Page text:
Republicans filed successful challenges to the candidacies of two Democratic State Assembly candidates. Judges ruled that both Meghan Smith in Assembly District 34 and Jesse “Jake” Holder in AD10 were ineligible for their offices because neither had established residency in their districts by the required 30 days before the end of the filing period.
State law prohibited removing their names from the ballots but the judges required the Clark County Election Department to post signs at polling places indicating the two were ineligible. Both of these Democratic candidates lost their races for open seats in districts in which Democrats hold significant registration advantages.
In 2012, Republicans successfully challenged the eligibility of Democrat Andrew Martin in AD9 in court. However, after receiving the most votes in his district, Martin was nevertheless seated by the Democratic-controlled Assembly.
In addition to the races for state and local offices, voters in Nevada had their say on three state-wide ballot initiatives.
The electorate approved a new Appellate Court with Question 1 but, once again, Nevadans expressed their opposition to new taxes.
Voters narrowly rejected Question 2, which would have removed the mining industry’s constitutional exemptions from most taxes. Proponents had hoped to raise more tax revenue from the industry through passage of Question 2.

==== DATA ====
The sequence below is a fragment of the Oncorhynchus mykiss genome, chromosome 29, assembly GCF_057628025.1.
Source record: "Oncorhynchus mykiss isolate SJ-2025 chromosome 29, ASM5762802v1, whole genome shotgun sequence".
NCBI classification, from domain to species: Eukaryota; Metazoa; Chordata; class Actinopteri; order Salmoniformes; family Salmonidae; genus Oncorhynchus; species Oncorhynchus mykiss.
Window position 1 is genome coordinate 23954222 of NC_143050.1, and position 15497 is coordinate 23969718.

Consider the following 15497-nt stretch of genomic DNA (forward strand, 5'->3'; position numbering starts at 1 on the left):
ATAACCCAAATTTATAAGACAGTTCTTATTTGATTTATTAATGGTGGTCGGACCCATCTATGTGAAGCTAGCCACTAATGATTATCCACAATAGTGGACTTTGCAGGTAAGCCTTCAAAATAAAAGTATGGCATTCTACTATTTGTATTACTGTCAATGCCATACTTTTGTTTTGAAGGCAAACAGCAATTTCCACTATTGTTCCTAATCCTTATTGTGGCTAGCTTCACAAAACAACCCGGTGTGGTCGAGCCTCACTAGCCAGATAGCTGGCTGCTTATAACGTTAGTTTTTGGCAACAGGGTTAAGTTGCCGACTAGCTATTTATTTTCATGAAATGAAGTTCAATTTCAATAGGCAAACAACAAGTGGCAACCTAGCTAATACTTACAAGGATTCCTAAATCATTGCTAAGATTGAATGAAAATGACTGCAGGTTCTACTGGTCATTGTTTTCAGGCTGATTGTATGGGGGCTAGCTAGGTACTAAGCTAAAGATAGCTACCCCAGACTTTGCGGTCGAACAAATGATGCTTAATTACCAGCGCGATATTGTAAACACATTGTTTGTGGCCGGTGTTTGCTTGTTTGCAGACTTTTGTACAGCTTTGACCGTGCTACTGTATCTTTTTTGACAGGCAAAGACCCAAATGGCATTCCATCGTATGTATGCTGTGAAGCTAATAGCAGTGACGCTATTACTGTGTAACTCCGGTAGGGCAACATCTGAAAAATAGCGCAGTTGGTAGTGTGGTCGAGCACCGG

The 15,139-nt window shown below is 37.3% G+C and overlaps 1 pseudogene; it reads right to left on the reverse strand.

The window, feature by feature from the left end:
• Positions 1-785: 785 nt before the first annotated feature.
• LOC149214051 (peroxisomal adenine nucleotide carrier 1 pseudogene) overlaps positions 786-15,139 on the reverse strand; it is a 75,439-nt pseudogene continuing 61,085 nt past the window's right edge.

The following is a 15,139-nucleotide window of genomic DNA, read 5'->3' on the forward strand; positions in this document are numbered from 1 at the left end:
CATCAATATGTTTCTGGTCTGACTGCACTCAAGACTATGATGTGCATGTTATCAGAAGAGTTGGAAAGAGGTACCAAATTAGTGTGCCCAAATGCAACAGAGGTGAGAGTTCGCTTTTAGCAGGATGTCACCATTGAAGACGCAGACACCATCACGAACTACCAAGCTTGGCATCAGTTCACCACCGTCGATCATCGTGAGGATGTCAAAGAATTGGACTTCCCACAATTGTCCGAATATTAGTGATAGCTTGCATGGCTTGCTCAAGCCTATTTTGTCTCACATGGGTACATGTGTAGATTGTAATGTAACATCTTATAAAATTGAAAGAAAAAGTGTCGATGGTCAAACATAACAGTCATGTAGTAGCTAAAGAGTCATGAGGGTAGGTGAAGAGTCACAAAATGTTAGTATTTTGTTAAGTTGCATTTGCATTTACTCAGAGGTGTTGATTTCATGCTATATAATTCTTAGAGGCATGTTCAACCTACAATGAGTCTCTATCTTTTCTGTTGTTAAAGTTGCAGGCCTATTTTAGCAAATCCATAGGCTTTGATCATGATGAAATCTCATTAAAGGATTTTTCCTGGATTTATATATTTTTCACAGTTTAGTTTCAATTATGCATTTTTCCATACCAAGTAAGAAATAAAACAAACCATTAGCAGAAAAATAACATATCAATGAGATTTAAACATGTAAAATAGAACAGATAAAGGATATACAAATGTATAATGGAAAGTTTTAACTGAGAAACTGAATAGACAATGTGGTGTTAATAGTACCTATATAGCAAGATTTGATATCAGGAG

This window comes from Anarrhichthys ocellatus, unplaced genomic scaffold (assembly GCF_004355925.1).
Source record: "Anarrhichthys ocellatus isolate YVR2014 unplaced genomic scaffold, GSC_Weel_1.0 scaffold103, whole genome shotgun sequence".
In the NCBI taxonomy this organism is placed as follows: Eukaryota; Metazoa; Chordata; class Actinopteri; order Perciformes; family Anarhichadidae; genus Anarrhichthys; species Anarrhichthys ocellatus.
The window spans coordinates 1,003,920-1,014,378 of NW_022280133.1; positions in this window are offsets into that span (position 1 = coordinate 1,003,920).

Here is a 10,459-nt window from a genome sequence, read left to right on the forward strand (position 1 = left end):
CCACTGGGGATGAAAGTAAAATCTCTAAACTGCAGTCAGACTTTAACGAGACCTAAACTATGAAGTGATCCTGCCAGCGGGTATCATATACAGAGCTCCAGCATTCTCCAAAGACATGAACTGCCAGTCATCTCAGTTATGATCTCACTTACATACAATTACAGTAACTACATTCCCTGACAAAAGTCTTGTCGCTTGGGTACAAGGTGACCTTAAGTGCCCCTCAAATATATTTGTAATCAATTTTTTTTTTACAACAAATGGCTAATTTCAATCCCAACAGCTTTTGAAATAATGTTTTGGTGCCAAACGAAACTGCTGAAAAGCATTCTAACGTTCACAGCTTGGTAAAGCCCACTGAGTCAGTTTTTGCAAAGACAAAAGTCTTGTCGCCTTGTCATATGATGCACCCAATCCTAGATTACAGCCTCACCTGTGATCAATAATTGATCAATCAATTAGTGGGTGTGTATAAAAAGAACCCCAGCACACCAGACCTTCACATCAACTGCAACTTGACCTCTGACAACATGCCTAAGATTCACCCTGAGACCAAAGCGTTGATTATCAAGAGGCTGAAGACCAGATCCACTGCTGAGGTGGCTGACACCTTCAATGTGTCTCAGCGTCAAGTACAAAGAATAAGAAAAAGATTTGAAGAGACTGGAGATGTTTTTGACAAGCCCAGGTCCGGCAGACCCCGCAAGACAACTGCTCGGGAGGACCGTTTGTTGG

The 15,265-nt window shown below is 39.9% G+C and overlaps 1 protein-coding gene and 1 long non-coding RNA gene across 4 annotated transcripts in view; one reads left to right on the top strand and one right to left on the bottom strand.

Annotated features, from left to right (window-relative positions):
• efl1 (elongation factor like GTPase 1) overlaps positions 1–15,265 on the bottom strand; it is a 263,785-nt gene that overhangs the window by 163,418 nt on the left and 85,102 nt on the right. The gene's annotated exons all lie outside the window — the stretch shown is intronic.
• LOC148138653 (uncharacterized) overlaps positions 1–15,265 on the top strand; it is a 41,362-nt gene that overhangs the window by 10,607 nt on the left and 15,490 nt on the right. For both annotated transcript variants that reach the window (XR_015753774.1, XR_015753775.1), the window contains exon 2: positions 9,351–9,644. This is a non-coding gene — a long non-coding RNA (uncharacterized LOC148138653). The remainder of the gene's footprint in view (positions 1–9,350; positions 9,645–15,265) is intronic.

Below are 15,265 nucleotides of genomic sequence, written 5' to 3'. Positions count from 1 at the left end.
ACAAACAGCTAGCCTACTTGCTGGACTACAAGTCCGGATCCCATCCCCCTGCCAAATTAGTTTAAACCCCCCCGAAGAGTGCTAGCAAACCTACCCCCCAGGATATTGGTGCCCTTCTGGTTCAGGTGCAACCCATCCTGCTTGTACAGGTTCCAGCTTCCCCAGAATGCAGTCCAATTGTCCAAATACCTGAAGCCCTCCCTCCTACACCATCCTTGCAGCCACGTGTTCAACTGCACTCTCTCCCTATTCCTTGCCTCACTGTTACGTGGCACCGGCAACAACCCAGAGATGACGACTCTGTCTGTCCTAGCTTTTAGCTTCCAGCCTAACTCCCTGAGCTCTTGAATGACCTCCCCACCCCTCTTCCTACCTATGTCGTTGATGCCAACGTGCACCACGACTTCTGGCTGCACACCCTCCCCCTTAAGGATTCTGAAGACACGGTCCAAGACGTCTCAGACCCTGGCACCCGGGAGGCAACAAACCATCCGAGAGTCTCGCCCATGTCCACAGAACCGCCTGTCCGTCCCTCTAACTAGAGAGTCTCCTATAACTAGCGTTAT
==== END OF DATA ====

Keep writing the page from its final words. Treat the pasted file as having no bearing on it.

Question 3, termed the “Margin Tax” by its opponents and “The Education Initiative” by its supporters was expected to be a close call by many observers. But, when even some of the groups who had helped gather signatures for the ballot initiative began expressing opposition, it lost momentum. Virtually all of the money raised for the fight for Question 3 came from teachers unions. Question 3 suffered a resounding defeat, with the 79-21 margin surpassing even that of Governor Sandoval.
* The author was a staffer on Tarkanian’s 2012 campaign.
[Header image from CH Media LLC]
Tags: Attorney General, Brian Sandoval, Controller, Lt. Governor, Nevada Legislature, Nevada State Assembly, Nevada State Senate, Secretary of State, Treasurer